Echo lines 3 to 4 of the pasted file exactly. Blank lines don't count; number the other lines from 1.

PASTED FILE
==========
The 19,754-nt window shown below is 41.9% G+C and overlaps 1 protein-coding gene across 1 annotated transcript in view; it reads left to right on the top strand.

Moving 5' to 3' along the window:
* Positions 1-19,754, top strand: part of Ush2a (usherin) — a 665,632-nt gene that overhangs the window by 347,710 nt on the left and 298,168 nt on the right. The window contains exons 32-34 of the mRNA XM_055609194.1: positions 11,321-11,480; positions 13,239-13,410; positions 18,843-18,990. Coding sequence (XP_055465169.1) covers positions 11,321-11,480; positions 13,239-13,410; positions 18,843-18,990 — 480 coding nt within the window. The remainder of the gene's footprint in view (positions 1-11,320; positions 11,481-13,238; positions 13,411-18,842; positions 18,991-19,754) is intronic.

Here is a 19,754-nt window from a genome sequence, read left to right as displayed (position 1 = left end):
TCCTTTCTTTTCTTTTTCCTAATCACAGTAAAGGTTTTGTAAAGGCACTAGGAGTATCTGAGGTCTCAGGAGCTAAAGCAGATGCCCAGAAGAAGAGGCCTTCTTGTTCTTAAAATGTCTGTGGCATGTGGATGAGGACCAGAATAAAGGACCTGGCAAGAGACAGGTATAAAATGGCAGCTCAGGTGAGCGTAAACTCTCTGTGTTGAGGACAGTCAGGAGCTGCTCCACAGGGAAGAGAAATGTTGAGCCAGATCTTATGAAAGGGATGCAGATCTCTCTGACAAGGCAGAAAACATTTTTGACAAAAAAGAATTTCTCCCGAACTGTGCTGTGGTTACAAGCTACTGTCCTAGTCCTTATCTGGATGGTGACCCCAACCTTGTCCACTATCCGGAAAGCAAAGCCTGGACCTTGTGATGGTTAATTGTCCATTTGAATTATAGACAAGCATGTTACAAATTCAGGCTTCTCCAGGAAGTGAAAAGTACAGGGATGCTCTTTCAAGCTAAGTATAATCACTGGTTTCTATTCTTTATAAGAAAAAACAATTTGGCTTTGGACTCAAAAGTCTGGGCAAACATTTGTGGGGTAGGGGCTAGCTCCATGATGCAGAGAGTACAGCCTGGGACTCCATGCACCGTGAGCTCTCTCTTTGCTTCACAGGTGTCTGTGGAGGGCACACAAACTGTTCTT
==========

* Positions 1-19,754, top strand: part of Ush2a (usherin) — a 665,632-nt gene that overhangs the window by 347,710 nt on the left and 298,168 nt on the right. The window contains exons 32-34 of the mRNA XM_055609194.1: positions 11,321-11,480; positions 13,239-13,410; positions 18,843-18,990. Coding sequence (XP_055465169.1) covers positions 11,321-11,480; positions 13,239-13,410; positions 18,843-18,990 — 480 coding nt within the window. The remainder of the gene's footprint in view (positions 1-11,320; positions 11,481-13,238; positions 13,411-18,842; positions 18,991-19,754) is intronic.

Here is a 19,754-nt window from a genome sequence, read left to right as displayed (position 1 = left end):